Thirty years ago the technology world moved in two distinct architectural directions for resiliency; enterprise computing and networking/internet proceeded toward a loosely coupled resiliency model whereas storage focused on a tightly coupled model.
Both were viable options and, at the time, the directional choices were logical. Today, however, enterprise storage has become the weak link in modern IT largely because these architectural tenants have not been challenged. In fact, the storage attributes that drove the use of tightly coupled architectures no longer exist and I believe that enterprise storage should move to a loosely coupled foundation.
For those not familiar with tight and loose coupling let me provide real-world examples. Tightly coupled systems are used when simple forms of replication or redundancy are not practical or are too expensive. Airplanes are a good example of tightly coupled systems. If you are flying at 30,000 feet and something breaks you can’t simply switch planes; you really, really want to keep that plane flying. Systems must work together in very coordinated ways and yet still be resilient to failures. Planes use sophisticated software and systems and rely on meticulous maintenance to achieve their reliability. This is all clearly necessary but it does not come cheap.
For automobile travel we have loosely coupled systems. Our cars have many single points of failure and if we want “resiliency” we buy a second car, or rent one, etc. to deal with issues. It may seem expensive but having two cars is very economical vs. trying to create a single car that NEVER breaks down.
Building tightly coupled systems may be hard but it’s very often necessary. In the case of storage, the implementation and use of RAID technology drove the requirement for tight coupling. RAID provided cost optimization for the highest-cost element at the time (storage) by creating tightly coupled groups of disk drives in conjunction with sophisticated resiliency algorithms to protect data against device failure and minimize storage consumption. This solution also required sophisticated redundant controllers, shared memory busses and things like mirrored cache. Most importantly, it required expensive and complex software that necessitated extensive testing to verify even minor changes.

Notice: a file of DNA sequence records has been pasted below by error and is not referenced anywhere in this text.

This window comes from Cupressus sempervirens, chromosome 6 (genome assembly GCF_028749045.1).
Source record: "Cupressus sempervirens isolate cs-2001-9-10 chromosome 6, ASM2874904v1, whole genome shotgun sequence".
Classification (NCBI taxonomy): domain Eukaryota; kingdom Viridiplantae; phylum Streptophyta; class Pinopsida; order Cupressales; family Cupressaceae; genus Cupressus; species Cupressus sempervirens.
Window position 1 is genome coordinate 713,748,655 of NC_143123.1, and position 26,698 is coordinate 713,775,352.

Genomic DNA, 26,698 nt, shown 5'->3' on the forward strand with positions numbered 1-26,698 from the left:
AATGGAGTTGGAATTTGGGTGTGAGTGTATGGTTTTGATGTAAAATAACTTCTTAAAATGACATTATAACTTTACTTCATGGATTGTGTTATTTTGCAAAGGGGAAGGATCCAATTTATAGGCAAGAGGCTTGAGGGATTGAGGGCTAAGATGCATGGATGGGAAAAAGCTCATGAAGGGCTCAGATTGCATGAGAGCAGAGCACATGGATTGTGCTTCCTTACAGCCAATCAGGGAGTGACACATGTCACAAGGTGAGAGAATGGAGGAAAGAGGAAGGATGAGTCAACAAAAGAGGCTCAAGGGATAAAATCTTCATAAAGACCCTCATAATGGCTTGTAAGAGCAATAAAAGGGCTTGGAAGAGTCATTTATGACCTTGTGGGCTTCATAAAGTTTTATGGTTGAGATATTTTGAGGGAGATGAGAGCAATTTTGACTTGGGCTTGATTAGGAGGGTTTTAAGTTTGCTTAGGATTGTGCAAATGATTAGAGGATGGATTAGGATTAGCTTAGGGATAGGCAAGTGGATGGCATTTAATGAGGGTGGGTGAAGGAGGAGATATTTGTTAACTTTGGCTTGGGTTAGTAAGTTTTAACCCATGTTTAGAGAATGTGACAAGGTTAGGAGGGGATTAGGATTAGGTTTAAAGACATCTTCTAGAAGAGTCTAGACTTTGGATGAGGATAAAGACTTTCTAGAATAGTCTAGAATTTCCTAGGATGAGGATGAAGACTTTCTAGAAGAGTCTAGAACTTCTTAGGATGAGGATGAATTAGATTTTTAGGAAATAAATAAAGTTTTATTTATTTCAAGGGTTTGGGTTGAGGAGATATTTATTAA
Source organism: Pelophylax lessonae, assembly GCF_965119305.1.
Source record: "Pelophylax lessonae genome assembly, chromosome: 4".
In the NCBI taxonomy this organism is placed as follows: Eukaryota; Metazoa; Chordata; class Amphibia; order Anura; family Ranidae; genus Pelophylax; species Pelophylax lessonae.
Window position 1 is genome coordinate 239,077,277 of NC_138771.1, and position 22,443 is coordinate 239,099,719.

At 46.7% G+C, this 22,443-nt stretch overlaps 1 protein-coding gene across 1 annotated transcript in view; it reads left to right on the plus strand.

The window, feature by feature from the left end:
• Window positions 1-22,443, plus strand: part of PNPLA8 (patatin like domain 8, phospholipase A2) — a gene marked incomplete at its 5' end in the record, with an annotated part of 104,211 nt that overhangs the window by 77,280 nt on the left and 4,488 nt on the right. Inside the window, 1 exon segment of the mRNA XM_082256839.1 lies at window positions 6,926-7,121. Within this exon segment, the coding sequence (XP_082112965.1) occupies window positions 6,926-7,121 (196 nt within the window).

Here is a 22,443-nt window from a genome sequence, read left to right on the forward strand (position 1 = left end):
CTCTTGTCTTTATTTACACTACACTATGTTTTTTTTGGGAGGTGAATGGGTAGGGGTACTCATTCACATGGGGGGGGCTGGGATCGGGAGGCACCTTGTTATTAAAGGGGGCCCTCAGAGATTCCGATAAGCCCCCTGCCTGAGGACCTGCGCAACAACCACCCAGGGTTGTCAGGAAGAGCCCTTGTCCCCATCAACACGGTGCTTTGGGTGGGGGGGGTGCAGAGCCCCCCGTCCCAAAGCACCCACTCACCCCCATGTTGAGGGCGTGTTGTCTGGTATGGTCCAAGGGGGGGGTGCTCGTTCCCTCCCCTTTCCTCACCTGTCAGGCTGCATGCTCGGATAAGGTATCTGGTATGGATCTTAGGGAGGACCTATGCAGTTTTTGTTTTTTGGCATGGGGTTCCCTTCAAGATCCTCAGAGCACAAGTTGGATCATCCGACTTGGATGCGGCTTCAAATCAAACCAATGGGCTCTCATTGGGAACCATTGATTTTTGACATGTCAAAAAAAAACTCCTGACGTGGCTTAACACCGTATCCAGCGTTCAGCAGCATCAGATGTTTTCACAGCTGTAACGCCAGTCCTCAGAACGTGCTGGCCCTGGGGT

This architectural choice made lots of sense in 1985 when 1 GB of storage cost $100,000 and storage capacity made up the bulk of system cost. Today, with storage approaching $0.01/GB the situation is quite different. Today, raw storage is no longer the largest cost of “storing” data. In fact, it can almost be considered free.
While the price of storage is going to zero, the overall cost of building traditional enterprise storage systems continues to climb due to the rising complexity of the software and continued need to develop customized hardware. A foundational change in needed to put storage back in line with modern IT.
The transition to loose coupling for storage is well underway in many modern technology companies. For these companies it was actually more economical to hire teams, design, and build their own custom storage software platform vs. purchasing off-the-shelf arrays! These solutions generally use commodity hardware and simple replication for data protection and resilience. Our new company, Formation, will be the first storage company to bring this technology to the commercial market.
The benefits for loose coupling are numerous. Loosely coupled systems are easier to engineer, can have more features, and can generally use more commodity components. Given the price of storage today, they can also be far more economical even though they typically replicate data rather than use RAID for data protection. For very low cost (deep archive) solutions, a technology called erasure coding can be used to further reduce storage cost while still maintaining loose coupling.
One concern I often get from enterprise IT leaders is that they “need the availability and reliability of an enterprise array.” This is where things really get interesting because, done right, a loosely coupled system can not only be faster and more flexible but it can also be far more robust and reliable. I will save the math for another blog but suffice it to say that loose coupling wins in reliability. Hands down.
Just about every storage player is declaring that they are “software defined” or that they use “commodity hardware” as even classic arrays mostly use x86 architectures these days. The real key to transformational features, reliability, and scale at dramatically lower costs is in the fundamental architecture.
I often get asked about Formation’s motto “Demand Incompatibility” as it appears to defy logic for “good business.” At Formation we understand that achieving breakthrough results means making foundational changes. One of these specific changes is moving to a loosely coupled system model. The simple fact is that transformational results nearly always require disruptive change.